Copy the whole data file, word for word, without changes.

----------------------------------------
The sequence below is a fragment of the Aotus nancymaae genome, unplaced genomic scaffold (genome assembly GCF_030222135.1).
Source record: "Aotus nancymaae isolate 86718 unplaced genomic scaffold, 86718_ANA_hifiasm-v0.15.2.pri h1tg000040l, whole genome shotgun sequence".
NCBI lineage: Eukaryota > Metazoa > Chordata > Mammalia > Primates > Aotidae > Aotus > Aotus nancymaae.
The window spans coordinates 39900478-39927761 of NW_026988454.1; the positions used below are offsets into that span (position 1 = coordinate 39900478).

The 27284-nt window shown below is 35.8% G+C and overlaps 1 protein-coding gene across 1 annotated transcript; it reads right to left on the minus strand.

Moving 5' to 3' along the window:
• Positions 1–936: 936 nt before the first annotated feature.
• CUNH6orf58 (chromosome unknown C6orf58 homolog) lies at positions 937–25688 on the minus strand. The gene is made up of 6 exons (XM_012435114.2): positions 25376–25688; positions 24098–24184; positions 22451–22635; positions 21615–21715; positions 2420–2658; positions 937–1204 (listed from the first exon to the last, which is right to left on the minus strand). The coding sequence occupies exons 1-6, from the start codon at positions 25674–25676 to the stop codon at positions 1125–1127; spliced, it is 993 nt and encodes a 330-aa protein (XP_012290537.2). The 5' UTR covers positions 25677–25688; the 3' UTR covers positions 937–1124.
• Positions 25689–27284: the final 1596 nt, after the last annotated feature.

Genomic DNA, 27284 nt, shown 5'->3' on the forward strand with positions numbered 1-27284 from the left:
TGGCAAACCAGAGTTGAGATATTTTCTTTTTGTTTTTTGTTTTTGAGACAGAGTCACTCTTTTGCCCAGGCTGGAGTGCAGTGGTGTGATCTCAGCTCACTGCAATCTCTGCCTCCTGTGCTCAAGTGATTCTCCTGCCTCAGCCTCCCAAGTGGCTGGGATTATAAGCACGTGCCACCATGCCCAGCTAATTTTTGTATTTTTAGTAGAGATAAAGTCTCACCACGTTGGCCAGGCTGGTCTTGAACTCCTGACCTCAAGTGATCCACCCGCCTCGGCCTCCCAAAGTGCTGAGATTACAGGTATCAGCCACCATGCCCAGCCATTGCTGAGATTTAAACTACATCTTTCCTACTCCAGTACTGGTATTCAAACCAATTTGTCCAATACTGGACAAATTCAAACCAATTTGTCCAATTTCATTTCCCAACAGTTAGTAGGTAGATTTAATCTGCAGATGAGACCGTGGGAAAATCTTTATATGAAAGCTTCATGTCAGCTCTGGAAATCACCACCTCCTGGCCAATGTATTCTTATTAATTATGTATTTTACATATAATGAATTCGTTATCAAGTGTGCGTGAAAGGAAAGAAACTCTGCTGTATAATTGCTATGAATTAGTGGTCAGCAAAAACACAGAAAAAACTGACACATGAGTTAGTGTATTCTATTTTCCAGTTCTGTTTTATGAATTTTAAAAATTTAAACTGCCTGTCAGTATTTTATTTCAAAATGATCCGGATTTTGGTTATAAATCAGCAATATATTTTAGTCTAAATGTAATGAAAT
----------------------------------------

The sequence below is a fragment of the Aotus nancymaae genome, unplaced genomic scaffold (genome assembly GCF_030222135.1).
Source record: "Aotus nancymaae isolate 86718 unplaced genomic scaffold, 86718_ANA_hifiasm-v0.15.2.pri h1tg000040l, whole genome shotgun sequence".
NCBI lineage: Eukaryota > Metazoa > Chordata > Mammalia > Primates > Aotidae > Aotus > Aotus nancymaae.
The window spans coordinates 39900478-39927761 of NW_026988454.1; the positions used below are offsets into that span (position 1 = coordinate 39900478).

The 27284-nt window shown below is 35.8% G+C and overlaps 1 protein-coding gene across 1 annotated transcript; it reads right to left on the minus strand.

Moving 5' to 3' along the window:
• Positions 1–936: 936 nt before the first annotated feature.
• CUNH6orf58 (chromosome unknown C6orf58 homolog) lies at positions 937–25688 on the minus strand. The gene is made up of 6 exons (XM_012435114.2): positions 25376–25688; positions 24098–24184; positions 22451–22635; positions 21615–21715; positions 2420–2658; positions 937–1204 (listed from the first exon to the last, which is right to left on the minus strand). The coding sequence occupies exons 1-6, from the start codon at positions 25674–25676 to the stop codon at positions 1125–1127; spliced, it is 993 nt and encodes a 330-aa protein (XP_012290537.2). The 5' UTR covers positions 25677–25688; the 3' UTR covers positions 937–1124.
• Positions 25689–27284: the final 1596 nt, after the last annotated feature.

Genomic DNA, 27284 nt, shown 5'->3' on the forward strand with positions numbered 1-27284 from the left:
TGGCAAACCAGAGTTGAGATATTTTCTTTTTGTTTTTTGTTTTTGAGACAGAGTCACTCTTTTGCCCAGGCTGGAGTGCAGTGGTGTGATCTCAGCTCACTGCAATCTCTGCCTCCTGTGCTCAAGTGATTCTCCTGCCTCAGCCTCCCAAGTGGCTGGGATTATAAGCACGTGCCACCATGCCCAGCTAATTTTTGTATTTTTAGTAGAGATAAAGTCTCACCACGTTGGCCAGGCTGGTCTTGAACTCCTGACCTCAAGTGATCCACCCGCCTCGGCCTCCCAAAGTGCTGAGATTACAGGTATCAGCCACCATGCCCAGCCATTGCTGAGATTTAAACTACATCTTTCCTACTCCAGTACTGGTATTCAAACCAATTTGTCCAATACTGGACAAATTCAAACCAATTTGTCCAATTTCATTTCCCAACAGTTAGTAGGTAGATTTAATCTGCAGATGAGACCGTGGGAAAATCTTTATATGAAAGCTTCATGTCAGCTCTGGAAATCACCACCTCCTGGCCAATGTATTCTTATTAATTATGTATTTTACATATAATGAATTCGTTATCAAGTGTGCGTGAAAGGAAAGAAACTCTGCTGTATAATTGCTATGAATTAGTGGTCAGCAAAAACACAGAAAAAACTGACACATGAGTTAGTGTATTCTATTTTCCAGTTCTGTTTTATGAATTTTAAAAATTTAAACTGCCTGTCAGTATTTTATTTCAAAATGATCCGGATTTTGGTTATAAATCAGCAATATATTTTAGTCTAAATGTAATGAAAT